10 Jobs for Finance Majors

Learn about yourself and your options.

What can you do with a Finance degree?

Finance majors study how to make financial decisions for organizations. This education and set of skills can help prepare you for a variety of different careers.

Here is a list of 10 jobs you might consider if you are majoring in Finance:

Job Title Projected Job Growth Median Weekly Salary Median Annual Salary
Financial Managers 9.10% $2,497.50 $129,870
Accountants and Auditors 4.84% $1,481.21 $77,023
Appraisers of Personal and Business Property 2.72% $1,153.02 $59,957
Budget Analysts 2.66% $1,537.19 $79,934
Financial and Investment Analysts 5.30% $1,758.38 $91,436
Financial Risk Specialists 4.38% $1,914.52 $99,555
Credit Analysts -1.91% $1,489.19 $77,438
Personal Financial Advisors 7.75% $1,848.04 $96,098
Loan Officers 1.93% $1,218.56 $63,365
Credit Authorizers, Checkers, and Clerks -2.40% $859.90 $44,715

Financial Managers
Plan, direct, or coordinate accounting, investing, banking, insurance, securities, and other financial activities of a branch, office, or department of an establishment.

Accountants and Auditors
Examine, analyze, and interpret accounting records to prepare financial statements, give advice, or audit and evaluate statements prepared by others. Install or advise on systems of recording costs or other financial and budgetary data.

Appraisers of Personal and Business Property
Appraise and estimate the fair value of tangible personal or business property, such as jewelry, art, antiques, collectibles, and equipment. May also appraise land.

Budget Analysts
Examine budget estimates for completeness, accuracy, and conformance with procedures and regulations. Analyze budgeting and accounting reports.

Financial and Investment Analysts
Conduct quantitative analyses of information involving investment programs or financial data of public or private institutions, including valuation of businesses.

Financial Risk Specialists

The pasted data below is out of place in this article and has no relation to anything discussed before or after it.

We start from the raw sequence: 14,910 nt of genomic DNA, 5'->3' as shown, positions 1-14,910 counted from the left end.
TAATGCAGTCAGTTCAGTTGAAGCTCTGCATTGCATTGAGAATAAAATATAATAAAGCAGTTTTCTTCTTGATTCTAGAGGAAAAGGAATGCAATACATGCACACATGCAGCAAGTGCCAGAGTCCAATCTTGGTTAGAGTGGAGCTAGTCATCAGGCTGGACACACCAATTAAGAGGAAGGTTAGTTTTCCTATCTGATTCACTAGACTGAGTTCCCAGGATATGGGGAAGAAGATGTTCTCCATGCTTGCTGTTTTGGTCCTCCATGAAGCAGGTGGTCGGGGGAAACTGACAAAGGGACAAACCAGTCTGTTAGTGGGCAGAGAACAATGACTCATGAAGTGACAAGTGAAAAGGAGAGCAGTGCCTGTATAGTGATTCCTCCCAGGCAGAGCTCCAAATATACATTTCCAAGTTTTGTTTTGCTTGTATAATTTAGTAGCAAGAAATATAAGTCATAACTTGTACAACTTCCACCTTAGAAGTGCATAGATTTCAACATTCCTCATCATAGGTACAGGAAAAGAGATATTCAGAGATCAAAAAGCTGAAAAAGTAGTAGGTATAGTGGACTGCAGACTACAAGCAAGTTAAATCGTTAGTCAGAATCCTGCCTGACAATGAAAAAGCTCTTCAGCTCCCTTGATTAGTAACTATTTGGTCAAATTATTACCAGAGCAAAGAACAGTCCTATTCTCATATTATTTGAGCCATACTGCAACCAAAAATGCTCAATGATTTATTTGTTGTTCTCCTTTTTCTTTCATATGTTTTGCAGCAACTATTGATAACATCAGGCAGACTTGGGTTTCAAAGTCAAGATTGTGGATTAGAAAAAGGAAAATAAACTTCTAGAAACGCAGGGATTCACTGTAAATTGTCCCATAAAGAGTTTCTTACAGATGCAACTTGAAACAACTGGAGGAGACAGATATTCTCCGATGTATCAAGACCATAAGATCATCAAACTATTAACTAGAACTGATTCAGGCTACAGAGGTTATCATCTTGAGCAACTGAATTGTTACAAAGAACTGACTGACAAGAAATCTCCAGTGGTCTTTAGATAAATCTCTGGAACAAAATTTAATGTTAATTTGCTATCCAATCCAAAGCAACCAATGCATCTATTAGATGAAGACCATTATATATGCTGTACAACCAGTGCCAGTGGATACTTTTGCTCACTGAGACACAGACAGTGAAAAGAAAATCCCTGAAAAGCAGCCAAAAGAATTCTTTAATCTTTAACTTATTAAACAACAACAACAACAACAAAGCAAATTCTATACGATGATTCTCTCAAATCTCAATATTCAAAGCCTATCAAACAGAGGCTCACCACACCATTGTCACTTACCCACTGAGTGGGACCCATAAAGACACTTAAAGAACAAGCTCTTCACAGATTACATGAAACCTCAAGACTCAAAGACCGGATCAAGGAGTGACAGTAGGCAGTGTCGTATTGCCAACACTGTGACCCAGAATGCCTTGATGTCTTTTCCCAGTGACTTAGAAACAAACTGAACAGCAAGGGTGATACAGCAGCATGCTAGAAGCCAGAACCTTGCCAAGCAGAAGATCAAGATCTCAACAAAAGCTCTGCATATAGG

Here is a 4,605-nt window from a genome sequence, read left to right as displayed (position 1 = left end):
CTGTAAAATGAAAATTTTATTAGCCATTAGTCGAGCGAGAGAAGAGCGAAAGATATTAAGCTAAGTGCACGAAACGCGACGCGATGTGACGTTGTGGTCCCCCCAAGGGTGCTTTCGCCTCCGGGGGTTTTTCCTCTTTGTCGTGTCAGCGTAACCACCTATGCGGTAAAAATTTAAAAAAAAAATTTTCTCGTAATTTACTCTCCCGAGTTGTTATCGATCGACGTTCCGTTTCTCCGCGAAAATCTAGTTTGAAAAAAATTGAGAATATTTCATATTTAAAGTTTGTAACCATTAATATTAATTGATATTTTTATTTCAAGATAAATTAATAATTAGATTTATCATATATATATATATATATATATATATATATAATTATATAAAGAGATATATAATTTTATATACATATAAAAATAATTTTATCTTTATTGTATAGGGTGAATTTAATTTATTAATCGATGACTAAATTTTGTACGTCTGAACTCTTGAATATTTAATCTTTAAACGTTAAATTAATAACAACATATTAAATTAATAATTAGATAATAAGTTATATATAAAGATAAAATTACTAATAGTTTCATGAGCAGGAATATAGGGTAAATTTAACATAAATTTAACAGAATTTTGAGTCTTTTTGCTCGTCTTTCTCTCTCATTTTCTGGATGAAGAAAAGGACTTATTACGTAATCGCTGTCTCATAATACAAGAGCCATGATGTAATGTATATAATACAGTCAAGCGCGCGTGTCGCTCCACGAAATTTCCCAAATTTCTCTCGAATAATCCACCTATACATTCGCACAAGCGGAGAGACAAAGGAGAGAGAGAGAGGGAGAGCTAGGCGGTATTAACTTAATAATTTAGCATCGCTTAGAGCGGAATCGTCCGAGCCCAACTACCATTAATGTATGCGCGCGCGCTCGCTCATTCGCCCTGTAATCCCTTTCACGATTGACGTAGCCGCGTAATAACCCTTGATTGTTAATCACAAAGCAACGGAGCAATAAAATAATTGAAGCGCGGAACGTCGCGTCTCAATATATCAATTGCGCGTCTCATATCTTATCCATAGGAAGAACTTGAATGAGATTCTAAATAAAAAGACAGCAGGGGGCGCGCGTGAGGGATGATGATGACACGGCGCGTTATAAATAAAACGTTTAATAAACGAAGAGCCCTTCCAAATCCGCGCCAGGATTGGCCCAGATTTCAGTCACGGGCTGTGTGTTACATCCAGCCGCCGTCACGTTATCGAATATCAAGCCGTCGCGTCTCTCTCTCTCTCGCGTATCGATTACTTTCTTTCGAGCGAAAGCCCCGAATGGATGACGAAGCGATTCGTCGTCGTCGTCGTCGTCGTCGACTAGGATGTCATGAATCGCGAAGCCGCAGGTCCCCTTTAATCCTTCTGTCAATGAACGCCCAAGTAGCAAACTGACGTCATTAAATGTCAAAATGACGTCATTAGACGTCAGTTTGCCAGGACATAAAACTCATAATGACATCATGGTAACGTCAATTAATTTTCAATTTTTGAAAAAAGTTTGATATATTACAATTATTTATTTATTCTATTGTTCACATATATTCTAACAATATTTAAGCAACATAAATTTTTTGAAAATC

Analyze and measure exposure to credit and market risk threatening the assets, earning capacity, or economic state of an organization. May make recommendations to limit risk.

Credit Analysts
Analyze credit data and financial statements of individuals or firms to determine the degree of risk involved in extending credit or lending money. Prepare reports with credit information for use in decision making.

Personal Financial Advisors
Advise clients on financial plans using knowledge of tax and investment strategies, securities, insurance, pension plans, and real estate. Duties include assessing clients' assets, liabilities, cash flow, insurance coverage, tax status, and financial objectives. May also buy and sell financial assets for clients.

Loan Officers
Evaluate, authorize, or recommend approval of commercial, real estate, or credit loans. Advise borrowers on financial status and payment methods. Includes mortgage loan officers and agents, collection analysts, loan servicing officers, loan underwriters, and payday loan officers.

Credit Authorizers, Checkers, and Clerks
Authorize credit charges against customers' accounts. Investigate history and credit standing of individuals or business establishments applying for credit. May interview applicants to obtain personal and financial data, determine credit worthiness, process applications, and notify customers of acceptance or rejection of credit.

Explore Career Clusters

A career cluster is a group of jobs with similar features that often require similar knowledge or skills. Finance jobs often fall under the Business, Management and Administration, Government and Public Administration, and Manufacturing career clusters. Explore more to learn about what skills and interests align to these career clusters. 

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